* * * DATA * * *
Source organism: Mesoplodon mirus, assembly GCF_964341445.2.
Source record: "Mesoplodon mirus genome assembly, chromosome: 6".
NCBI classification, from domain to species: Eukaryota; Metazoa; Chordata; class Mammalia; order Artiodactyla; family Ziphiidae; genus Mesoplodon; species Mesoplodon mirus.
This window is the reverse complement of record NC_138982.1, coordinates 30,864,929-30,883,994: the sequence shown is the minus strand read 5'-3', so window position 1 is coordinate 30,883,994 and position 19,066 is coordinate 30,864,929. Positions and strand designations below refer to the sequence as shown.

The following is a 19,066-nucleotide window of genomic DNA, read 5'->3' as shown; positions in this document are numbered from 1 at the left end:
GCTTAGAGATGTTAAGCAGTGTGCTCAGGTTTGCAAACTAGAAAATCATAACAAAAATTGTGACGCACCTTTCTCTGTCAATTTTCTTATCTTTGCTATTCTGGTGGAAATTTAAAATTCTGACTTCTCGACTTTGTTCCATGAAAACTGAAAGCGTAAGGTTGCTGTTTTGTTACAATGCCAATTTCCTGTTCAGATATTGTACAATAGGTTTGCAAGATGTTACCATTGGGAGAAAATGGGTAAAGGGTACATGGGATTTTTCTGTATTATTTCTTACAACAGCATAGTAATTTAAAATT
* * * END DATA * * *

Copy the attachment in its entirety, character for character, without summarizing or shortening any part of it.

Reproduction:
Source organism: Mesoplodon mirus, assembly GCF_964341445.2.
Source record: "Mesoplodon mirus genome assembly, chromosome: 6".
NCBI classification, from domain to species: Eukaryota; Metazoa; Chordata; class Mammalia; order Artiodactyla; family Ziphiidae; genus Mesoplodon; species Mesoplodon mirus.
This window is the reverse complement of record NC_138982.1, coordinates 30,864,929-30,883,994: the sequence shown is the minus strand read 5'-3', so window position 1 is coordinate 30,883,994 and position 19,066 is coordinate 30,864,929. Positions and strand designations below refer to the sequence as shown.

The following is a 19,066-nucleotide window of genomic DNA, read 5'->3' as shown; positions in this document are numbered from 1 at the left end:
GCTTAGAGATGTTAAGCAGTGTGCTCAGGTTTGCAAACTAGAAAATCATAACAAAAATTGTGACGCACCTTTCTCTGTCAATTTTCTTATCTTTGCTATTCTGGTGGAAATTTAAAATTCTGACTTCTCGACTTTGTTCCATGAAAACTGAAAGCGTAAGGTTGCTGTTTTGTTACAATGCCAATTTCCTGTTCAGATATTGTACAATAGGTTTGCAAGATGTTACCATTGGGAGAAAATGGGTAAAGGGTACATGGGATTTTTCTGTATTATTTCTTACAACAGCATAGTAATTTAAAATT